Not everyone knows that in the Black Hills of South Dakota, one of the world’s largest sculptures is under construction. This monument is erected not far from Mount Rushmore, where the faces of four American presidents have been carved. For more than seventy years, workers have been working on the Crazy Horse Memorial, on the sacred land of the Lakota tribe. It is a huge tribute to Native Americans, and in particular to one of the wisest Indian chiefs: Crazy Horse. Although this work by the chief of the Oglala Lakota tribe is still far from complete, it is already impressive.
image credit: Jonathunder / Wikipedia
The history of the Crazy Horse monument began in the 1930s at the behest of a Lakota chief, Henry Standing Bear. A story that mingles with that of the social redemption of the Amerindians who were annihilated by the occupation of settlers from European lands.
In 1930, work on Mount Rushmore was still in progress, and Henry Standing Bear felt it was unfair that his people did not have a monument to celebrate its importance. This is why he tried to contact Mount Rushmore sculptor Gutzon Borglum, but without success. Stubborn, he did not stop at this refusal. In 1939, he began a correspondence with the American-Polish sculptor Korczak Ziolkowski. Ziolkowski had worked on Mount Rushmore under Borglum for a short time and seemed immediately interested in making this huge project a reality.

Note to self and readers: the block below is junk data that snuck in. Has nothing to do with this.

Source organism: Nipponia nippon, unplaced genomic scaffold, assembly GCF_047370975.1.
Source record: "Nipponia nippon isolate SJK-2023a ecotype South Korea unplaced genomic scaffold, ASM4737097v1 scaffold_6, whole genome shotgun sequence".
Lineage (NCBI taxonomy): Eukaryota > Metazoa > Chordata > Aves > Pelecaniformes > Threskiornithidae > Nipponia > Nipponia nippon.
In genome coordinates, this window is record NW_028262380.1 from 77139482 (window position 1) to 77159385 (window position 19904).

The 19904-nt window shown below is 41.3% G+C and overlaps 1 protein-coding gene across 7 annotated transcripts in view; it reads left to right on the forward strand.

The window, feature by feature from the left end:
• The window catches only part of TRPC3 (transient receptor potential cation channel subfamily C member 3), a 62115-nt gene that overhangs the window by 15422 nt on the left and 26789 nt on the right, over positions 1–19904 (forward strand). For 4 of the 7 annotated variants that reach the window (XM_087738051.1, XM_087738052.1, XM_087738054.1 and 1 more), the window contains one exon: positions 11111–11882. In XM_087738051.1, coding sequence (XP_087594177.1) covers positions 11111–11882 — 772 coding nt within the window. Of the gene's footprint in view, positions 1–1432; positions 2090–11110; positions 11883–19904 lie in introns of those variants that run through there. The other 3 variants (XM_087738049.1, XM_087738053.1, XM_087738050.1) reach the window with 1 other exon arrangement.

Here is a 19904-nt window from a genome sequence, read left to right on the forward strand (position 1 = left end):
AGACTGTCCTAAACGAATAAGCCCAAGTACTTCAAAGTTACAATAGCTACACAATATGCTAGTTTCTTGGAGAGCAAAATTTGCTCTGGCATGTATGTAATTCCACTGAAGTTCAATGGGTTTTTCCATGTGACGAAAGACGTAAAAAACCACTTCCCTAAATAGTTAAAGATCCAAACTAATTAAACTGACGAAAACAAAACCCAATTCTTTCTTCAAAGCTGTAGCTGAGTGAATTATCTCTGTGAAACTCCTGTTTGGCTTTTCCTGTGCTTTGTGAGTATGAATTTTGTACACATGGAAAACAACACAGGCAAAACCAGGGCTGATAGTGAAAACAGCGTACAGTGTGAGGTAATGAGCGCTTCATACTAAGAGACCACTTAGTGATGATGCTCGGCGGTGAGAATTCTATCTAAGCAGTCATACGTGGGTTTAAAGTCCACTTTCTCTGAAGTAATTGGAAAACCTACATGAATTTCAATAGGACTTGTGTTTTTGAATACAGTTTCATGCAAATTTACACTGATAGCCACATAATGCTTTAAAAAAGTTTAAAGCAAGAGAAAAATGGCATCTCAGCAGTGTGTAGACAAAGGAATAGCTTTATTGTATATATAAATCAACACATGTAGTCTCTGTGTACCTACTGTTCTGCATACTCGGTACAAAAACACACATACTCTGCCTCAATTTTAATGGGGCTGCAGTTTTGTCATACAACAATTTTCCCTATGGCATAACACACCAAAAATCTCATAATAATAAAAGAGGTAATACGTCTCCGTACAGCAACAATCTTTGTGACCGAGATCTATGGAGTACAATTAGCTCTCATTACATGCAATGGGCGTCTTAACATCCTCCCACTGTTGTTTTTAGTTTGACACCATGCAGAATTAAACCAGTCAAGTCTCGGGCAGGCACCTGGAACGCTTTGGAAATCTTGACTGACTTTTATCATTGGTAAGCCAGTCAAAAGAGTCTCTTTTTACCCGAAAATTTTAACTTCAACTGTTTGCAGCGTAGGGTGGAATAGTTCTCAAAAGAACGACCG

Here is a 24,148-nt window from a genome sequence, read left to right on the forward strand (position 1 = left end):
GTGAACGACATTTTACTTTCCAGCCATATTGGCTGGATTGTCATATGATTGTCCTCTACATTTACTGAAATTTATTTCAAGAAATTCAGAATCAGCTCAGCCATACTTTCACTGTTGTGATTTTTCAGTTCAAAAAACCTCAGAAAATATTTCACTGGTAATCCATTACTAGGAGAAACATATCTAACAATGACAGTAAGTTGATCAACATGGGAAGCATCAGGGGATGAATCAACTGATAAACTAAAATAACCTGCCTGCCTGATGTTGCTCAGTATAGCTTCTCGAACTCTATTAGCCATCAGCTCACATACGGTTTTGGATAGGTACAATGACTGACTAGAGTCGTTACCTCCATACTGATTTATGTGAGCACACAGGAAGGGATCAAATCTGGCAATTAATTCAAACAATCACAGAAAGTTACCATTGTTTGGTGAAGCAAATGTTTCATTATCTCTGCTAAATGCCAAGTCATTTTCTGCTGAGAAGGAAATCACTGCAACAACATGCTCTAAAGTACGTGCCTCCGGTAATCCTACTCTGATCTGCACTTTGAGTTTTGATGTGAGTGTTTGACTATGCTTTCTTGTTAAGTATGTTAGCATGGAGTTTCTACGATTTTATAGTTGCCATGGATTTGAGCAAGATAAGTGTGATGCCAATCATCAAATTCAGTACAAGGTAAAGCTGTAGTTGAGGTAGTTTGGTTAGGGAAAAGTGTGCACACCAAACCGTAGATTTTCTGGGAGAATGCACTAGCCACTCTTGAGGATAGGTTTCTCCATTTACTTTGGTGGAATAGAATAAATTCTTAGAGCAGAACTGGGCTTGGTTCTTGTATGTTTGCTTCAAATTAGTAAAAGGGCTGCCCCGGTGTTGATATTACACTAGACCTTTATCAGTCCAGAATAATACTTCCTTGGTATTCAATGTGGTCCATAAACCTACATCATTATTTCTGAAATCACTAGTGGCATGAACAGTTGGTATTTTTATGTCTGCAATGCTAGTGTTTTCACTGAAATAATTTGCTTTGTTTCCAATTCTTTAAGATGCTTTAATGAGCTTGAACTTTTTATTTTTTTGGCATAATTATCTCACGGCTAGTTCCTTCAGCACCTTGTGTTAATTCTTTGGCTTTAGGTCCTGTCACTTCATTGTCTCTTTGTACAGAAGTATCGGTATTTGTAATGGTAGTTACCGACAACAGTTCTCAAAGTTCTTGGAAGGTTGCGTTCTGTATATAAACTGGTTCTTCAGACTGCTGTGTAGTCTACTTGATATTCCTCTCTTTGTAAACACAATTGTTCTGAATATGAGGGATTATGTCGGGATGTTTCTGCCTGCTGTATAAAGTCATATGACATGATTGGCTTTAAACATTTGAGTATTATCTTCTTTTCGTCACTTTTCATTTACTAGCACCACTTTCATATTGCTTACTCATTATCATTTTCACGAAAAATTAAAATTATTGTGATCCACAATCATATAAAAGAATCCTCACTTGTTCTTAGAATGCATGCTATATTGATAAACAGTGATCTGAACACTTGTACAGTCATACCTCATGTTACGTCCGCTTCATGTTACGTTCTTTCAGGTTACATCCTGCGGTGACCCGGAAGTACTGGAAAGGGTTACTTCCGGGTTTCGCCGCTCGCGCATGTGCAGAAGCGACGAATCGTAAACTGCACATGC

In order to secure a suitable mountain from the government, Indian chief Henry Standing Bear ceded all of his land, 900 acres in total, so that the project could begin
image credit: Osservastro / Wikipedia
The work immediately turned out to be a political as well as an artistic affair. The sculptor – who started working in 1948 – stubbornly refused any public funding in order to be able to work without government constraints. This meant, of course, working with a small staff and modest means. Ziolkowski started working alone, without electricity, with very little water, and on dirt roads. To understand the difficulties he encountered, a wooden ladder of 741 steps was used to reach the top.
image credit: Jim Bowen / Flickr
The original drawing shows Crazy Horse riding his steed and pointing to the land where many Native Americans are buried . The sculptor was convinced that he could complete the work in thirty years, but he was wrong. Ziolkowski personally worked on the granite materials used to create this project before he died in 1982 at the age of 74.
image credit: Mike Tigas / Flickr
At that time, the widow Ruth Ziolkowski took over the project with her seven children. Ms Ziolkowski made sure that the work focused on sculpting the face of Crazy Horse rather than that of the horse, as her sculptor husband had envisioned. This means that today we already have an impressive view of the sculpture – albeit partial – which allowed a first influx of tourists. This made it possible to maintain the initial financial plan, which excludes public funding for this immense project. An ambitious sculpture in its conception and astonishing still today which – after 70 years – is still in its embryonic state.
source used: smithsonianmag